The fight over abortion rights could heat up in coming years in Colorado as anti-abortion activists plan a state ballot question to limit late-term abortions amid a recent wave of abortion restrictions in other states.
American Civil Liberties Union reproductive rights lawyer Lizzy Hinkley said she expects the U.S. Supreme Court to make a decision within the next two years that will gut Roe v. Wade, the landmark case that upheld a woman’s right to abortion in 1973 under the U.S. Constitution.
Anti-abortion activists are also working on a ballot question to limit abortions after 22 weeks of pregnancy in Colorado that could be presented to voters in 2020, Hinkley said.
Hinkley spoke about abortion rights this week as part of an event featuring the work of the Colorado Reproductive Health Rights and Justice Coalition.
Abortion rights have been in the spotlight nationally this year because Alabama, Georgia and other states have passed stringent abortion rules that appear to be designed to start lawsuits that will reach the conservative-leaning Supreme Court.
Martha Sandner, executive director of LifeGuard, an anti-abortion nonprofit in Durango, said in an interview she is hopeful the Supreme Court will take up the abortion rights issue and overturn Roe v. Wade. But she said it is unlikely to happen in the near future.
“We live in a world where laws don’t change that quickly,” she said.
While the anti-abortion movement is gaining ground nationally, it is not universal, Sandner said. For example, New York passed a law this year that allows abortions after 24 weeks of pregnancy.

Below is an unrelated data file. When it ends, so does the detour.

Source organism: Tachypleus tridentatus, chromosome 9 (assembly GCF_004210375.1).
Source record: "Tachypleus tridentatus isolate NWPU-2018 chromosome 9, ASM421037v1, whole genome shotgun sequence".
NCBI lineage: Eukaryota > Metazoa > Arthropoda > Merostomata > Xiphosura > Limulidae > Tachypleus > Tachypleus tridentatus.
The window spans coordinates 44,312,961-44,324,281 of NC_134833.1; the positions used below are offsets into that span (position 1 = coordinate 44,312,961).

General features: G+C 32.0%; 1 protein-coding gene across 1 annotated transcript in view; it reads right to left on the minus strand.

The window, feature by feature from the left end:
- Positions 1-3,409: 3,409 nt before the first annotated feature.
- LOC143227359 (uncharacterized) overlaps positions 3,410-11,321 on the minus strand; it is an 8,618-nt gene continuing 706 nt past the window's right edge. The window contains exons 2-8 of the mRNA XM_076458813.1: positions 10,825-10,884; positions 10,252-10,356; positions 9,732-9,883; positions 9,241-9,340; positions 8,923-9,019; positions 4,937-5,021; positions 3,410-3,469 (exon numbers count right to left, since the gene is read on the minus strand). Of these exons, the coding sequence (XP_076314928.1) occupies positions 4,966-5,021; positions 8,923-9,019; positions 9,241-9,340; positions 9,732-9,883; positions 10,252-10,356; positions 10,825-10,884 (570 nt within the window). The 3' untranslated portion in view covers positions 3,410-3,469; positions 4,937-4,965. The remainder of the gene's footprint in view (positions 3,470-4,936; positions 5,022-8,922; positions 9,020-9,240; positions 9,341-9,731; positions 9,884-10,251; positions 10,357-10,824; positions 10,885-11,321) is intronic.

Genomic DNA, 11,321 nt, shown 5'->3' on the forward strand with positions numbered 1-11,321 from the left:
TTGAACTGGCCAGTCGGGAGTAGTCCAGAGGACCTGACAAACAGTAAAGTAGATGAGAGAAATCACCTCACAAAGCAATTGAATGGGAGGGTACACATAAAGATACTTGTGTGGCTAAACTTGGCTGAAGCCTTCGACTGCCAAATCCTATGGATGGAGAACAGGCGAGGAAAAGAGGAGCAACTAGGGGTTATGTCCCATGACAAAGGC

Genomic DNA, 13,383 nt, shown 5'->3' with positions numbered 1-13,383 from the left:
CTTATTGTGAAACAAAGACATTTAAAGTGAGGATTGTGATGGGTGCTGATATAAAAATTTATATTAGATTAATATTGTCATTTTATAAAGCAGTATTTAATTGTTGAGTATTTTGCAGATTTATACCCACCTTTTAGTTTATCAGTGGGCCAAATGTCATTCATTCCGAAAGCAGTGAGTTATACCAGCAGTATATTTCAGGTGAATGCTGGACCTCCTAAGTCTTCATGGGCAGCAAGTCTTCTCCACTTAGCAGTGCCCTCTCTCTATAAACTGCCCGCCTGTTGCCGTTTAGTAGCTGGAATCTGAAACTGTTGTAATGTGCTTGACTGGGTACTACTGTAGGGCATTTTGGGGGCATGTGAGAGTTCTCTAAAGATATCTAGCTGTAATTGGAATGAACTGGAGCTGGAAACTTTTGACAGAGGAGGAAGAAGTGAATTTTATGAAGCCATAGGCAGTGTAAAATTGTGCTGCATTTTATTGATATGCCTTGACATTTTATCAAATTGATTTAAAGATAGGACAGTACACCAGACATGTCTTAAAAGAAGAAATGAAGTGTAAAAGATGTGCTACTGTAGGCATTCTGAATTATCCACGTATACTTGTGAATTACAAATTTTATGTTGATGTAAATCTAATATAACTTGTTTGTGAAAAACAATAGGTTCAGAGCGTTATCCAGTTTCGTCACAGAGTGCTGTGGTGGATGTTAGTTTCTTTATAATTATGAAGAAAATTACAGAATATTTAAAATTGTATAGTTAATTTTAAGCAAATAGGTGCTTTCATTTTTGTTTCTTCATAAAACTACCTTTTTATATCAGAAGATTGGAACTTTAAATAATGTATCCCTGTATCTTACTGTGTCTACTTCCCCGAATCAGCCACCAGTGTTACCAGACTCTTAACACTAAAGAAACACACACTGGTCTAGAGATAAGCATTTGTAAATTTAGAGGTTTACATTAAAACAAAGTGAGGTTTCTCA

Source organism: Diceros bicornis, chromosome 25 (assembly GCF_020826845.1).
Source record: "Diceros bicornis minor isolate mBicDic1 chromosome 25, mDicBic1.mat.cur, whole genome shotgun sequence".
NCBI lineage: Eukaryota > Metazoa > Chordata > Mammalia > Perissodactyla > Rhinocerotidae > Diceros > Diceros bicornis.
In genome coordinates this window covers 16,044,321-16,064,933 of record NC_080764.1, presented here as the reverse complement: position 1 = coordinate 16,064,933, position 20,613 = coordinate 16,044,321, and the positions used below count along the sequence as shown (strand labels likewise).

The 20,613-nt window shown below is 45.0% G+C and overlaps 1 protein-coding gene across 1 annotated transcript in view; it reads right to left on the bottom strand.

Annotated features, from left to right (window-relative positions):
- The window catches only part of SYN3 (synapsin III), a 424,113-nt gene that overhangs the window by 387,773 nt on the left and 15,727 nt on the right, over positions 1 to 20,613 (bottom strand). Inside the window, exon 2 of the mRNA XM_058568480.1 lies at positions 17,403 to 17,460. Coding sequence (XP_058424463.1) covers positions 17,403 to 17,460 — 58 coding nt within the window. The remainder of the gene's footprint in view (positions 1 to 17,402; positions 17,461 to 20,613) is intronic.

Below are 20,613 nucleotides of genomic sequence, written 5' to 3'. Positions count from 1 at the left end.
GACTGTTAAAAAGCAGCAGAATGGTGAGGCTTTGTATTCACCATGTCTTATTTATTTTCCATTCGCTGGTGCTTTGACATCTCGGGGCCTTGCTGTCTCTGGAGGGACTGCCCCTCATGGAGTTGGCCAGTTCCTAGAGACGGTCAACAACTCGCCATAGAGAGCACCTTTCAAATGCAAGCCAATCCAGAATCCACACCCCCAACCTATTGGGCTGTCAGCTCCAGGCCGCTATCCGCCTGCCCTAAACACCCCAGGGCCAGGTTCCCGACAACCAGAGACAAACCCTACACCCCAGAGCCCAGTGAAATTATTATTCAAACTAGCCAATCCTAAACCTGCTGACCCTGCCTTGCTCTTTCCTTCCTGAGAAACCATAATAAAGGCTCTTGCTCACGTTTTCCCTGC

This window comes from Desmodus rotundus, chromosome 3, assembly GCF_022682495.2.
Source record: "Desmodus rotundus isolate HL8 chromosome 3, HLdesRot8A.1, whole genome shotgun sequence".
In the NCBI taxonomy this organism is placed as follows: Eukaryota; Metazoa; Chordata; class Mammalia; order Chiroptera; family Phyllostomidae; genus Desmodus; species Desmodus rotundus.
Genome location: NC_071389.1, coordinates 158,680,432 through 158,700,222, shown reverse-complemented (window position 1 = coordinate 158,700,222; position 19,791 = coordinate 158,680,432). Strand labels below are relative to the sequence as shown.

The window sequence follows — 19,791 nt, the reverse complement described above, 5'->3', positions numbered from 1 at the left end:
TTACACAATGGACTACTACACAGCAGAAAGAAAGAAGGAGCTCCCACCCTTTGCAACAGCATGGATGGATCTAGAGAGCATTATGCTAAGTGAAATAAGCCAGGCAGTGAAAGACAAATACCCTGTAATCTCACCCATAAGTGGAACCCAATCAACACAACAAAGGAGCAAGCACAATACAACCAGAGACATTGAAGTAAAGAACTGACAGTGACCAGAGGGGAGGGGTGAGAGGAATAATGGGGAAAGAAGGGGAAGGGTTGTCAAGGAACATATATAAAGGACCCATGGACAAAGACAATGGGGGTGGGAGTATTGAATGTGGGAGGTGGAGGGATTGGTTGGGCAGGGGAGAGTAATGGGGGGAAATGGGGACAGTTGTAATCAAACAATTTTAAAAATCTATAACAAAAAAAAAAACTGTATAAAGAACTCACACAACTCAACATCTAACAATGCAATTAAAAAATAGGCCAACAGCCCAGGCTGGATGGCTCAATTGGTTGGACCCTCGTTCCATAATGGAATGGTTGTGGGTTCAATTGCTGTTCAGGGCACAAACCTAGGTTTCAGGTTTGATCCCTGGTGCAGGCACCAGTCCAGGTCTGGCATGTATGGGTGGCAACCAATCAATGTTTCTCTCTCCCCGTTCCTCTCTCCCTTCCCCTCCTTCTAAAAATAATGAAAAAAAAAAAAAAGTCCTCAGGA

Rules such as those in New York offset the gains made in other states, Sandner said.
As of this month, laws have taken effect in 30 states demonstrating at least some legal hostility to abortion rights, according to a Guttmacher Institute analysis. The institute supports reproductive rights.
If Roe v. Wade was gutted, eight to 10 states near Colorado could end rights to abortion, leading to greater pressure on Colorado clinics to provide abortion services, Hinkley said.
“It solidifies why we need to fight so hard to keep Colorado a state where folks come for abortion access,” she said.
Access to abortions is particularly limited in Southwest Colorado where a Planned Parenthood clinic in Durango is the only provider for hundreds of miles in the state.
While national protections for abortion could shift, anti-abortion advocates are also working on a state ballot question that may ask voters to make performing a late-term abortion a felony. The question defines late-term abortions as those after 22 weeks. It allows for late-term abortions to be performed only to save the mother’s life. No exception is listed for rape, incest or other circumstances.
The ACLU is fighting to hold up the question, Hinkley said.
LifeGuard could not be politically active in supporting the ballot question because it is a nonprofit, Sandner said. But the group would support the principal of limiting late-term abortions.
“Any abortion is too radical,” she said.
For the ACLU, fighting defensive legal battles, such as the one posed by the 2020 question, hurts the group’s ability to advocate for bills and laws that expand access to reproductive health, Hinkley said.
However, the ACLU did successfully advocate this spring for an update to the state’s comprehensive sex education law, she said.
Schools are not required to teach sex education in Colorado. But if schools do teach it, the curriculum must be comprehensive and include information for lesbian, gay, bisexual and transgender students under the new law.
Schools are also not required to teach students options for handling a pregnancy, Hinkley said. But if schools plan to talk about handling a pregnancy, under the new law, abortion must be presented alongside parenting and adoption in an unbiased way, she said.
The new law also closed loopholes for offering abstinence-only sex education, she said.
“Kids are going to learn about their bodies and how to keep their bodies safe,” she said.